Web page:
I wonder if the founders of youtube would have known from the start that they had to pay performance royalties for the use (‘web-casting’ anyone?) of music, film and tv productions on their site, would they have discarded their business idea?
Okay, youtube probably had been created for people to upload their own private videos, but the fact that users would also upload music videos and their recordings of tv shows must have been obvious to the site’s creators and potential consequences could, well, should, have been considered: Paying performance fees to the collecting societies or screening uploaded material in order to keep chargeable content off the site (thus hiring quite some staff).
With that being ignored, youtube seems like a wrongful business plan. When drafting a business plan you would probably consider taxes and other fees imposed by authorities. Can the youtube model be legal simply because its creators have forgotten about such issues? Try to evade taxes and tell the IRS you just didn’t know…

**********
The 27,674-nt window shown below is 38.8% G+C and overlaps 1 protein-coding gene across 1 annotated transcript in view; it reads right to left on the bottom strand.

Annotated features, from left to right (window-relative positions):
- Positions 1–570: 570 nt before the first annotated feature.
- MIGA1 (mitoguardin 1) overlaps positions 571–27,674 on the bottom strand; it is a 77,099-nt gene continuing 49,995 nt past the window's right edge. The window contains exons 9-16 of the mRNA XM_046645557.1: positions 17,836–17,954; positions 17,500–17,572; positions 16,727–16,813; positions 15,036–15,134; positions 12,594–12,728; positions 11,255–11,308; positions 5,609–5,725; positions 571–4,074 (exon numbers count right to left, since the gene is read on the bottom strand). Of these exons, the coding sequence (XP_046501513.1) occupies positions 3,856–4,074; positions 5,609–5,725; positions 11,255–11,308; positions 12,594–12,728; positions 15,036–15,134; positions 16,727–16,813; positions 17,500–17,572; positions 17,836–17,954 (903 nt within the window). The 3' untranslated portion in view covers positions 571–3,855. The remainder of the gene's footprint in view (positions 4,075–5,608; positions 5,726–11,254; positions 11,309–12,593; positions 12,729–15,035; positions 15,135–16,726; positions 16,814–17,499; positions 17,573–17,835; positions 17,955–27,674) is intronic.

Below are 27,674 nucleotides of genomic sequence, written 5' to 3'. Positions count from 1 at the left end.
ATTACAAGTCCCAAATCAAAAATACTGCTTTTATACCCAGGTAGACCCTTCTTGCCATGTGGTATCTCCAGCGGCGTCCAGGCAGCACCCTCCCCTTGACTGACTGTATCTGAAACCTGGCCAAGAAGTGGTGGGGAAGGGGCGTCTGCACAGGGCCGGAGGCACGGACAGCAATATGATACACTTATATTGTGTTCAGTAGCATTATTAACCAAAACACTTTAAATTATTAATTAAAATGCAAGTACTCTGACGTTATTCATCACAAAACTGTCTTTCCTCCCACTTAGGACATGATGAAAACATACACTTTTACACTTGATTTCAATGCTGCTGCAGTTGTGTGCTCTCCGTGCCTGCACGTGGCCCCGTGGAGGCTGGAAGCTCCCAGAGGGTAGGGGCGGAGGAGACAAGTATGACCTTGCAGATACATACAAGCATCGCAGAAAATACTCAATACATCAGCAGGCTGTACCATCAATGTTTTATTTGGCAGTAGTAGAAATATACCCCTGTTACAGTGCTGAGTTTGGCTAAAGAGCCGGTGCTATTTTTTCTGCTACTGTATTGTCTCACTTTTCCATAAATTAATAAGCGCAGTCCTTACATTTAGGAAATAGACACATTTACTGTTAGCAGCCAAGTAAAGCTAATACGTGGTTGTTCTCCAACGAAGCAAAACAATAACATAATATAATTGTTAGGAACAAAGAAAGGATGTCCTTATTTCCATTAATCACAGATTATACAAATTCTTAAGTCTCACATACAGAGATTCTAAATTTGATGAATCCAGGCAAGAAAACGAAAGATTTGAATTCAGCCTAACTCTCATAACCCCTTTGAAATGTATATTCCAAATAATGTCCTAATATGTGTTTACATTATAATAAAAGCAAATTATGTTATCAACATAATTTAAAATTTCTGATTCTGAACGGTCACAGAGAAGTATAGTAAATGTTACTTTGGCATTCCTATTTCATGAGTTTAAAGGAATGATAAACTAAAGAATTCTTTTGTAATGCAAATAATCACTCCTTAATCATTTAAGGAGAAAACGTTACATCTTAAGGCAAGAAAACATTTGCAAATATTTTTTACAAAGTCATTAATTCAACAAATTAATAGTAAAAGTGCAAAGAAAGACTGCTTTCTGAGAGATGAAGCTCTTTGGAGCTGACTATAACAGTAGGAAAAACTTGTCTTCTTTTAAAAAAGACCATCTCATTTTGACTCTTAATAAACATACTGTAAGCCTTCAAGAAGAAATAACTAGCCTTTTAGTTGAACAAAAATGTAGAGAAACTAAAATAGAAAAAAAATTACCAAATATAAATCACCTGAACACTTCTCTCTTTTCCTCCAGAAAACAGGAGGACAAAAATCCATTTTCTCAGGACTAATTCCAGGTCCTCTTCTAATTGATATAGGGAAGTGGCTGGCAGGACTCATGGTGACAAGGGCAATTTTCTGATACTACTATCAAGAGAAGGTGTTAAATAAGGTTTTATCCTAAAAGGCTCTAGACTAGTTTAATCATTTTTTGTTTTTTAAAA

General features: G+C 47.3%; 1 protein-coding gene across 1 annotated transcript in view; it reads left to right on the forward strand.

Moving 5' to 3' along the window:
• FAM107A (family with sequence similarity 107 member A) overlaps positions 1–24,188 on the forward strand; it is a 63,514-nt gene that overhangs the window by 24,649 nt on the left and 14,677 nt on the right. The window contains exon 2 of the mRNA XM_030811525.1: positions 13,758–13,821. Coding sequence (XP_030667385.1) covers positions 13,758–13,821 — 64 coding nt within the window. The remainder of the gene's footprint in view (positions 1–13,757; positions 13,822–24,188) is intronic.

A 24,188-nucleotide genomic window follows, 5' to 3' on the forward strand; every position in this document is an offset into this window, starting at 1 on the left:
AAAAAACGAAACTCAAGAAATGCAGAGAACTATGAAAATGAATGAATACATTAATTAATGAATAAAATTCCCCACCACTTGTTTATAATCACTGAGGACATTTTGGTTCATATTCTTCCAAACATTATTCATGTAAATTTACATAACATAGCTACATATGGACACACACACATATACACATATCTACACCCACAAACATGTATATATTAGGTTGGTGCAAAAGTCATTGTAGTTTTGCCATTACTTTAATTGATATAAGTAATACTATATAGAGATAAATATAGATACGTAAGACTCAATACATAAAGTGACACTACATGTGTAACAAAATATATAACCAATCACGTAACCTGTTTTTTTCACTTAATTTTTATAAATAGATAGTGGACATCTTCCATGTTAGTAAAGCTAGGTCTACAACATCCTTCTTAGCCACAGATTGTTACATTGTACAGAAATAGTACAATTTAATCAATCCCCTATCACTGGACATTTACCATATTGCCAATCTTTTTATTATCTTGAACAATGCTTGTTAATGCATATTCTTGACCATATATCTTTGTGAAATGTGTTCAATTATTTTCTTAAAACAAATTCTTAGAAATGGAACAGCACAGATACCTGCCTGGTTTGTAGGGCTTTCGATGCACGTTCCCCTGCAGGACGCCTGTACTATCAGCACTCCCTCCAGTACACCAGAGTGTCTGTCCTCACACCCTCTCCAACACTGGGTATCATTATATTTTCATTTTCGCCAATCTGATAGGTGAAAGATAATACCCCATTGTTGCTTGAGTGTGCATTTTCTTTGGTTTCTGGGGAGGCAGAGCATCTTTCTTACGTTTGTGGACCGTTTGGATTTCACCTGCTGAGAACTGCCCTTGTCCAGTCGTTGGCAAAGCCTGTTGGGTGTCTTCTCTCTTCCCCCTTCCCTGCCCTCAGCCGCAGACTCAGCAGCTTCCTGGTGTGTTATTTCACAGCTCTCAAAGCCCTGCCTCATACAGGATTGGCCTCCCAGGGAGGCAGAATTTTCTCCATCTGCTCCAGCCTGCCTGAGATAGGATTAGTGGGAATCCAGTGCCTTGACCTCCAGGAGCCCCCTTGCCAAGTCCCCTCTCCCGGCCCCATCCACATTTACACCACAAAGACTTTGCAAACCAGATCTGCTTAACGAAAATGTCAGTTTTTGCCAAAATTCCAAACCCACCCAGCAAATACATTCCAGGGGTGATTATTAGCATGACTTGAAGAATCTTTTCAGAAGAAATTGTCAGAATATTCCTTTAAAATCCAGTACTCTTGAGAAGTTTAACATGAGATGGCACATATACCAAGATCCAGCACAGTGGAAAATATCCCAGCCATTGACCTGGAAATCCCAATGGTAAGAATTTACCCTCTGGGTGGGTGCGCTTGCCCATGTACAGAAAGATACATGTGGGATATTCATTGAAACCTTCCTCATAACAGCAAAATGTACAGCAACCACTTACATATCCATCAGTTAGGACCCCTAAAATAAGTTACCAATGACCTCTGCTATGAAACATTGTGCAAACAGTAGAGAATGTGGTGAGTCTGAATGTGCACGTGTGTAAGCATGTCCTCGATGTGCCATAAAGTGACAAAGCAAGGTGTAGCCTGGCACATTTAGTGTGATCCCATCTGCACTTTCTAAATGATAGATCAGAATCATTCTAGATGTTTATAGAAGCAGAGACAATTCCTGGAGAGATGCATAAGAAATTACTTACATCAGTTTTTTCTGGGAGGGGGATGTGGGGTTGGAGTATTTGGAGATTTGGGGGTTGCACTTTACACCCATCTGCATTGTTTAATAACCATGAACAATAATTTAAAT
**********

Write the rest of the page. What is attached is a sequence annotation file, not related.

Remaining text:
Other sites that stream free music while paying its composers from advertising income (such as we7.com, ubetoo.com) have shown how difficult it is to meet the music industry’s financial standards. Ubetoo currently can’t afford to pay more than a cent to artists for a single stream of their song.
I assume that with all unpaid performance royalties youtube must be in severe debt. Nevertheless, google acquired it for a fortune. Who would acquire a business that is either in debt, not legal or, at least, not “OK”?
With the Federal Court’s current ruling against file-sharer Limewire is it a matter of time until youtube will be next?
This post is a reaction to “GEMA breaks off negotiations with youtube“.